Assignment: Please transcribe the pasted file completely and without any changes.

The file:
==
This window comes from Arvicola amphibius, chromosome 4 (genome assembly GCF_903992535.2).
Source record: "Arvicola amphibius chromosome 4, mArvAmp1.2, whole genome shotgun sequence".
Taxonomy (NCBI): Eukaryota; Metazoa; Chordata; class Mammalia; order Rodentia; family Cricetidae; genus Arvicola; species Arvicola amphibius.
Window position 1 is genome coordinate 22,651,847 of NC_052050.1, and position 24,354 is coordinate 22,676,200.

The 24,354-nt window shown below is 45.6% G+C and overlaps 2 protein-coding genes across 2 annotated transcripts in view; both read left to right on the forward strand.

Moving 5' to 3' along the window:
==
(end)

This window comes from Arvicola amphibius, chromosome 4 (genome assembly GCF_903992535.2).
Source record: "Arvicola amphibius chromosome 4, mArvAmp1.2, whole genome shotgun sequence".
Taxonomy (NCBI): Eukaryota; Metazoa; Chordata; class Mammalia; order Rodentia; family Cricetidae; genus Arvicola; species Arvicola amphibius.
Window position 1 is genome coordinate 22,651,847 of NC_052050.1, and position 24,354 is coordinate 22,676,200.

The 24,354-nt window shown below is 45.6% G+C and overlaps 2 protein-coding genes across 2 annotated transcripts in view; both read left to right on the forward strand.

Moving 5' to 3' along the window: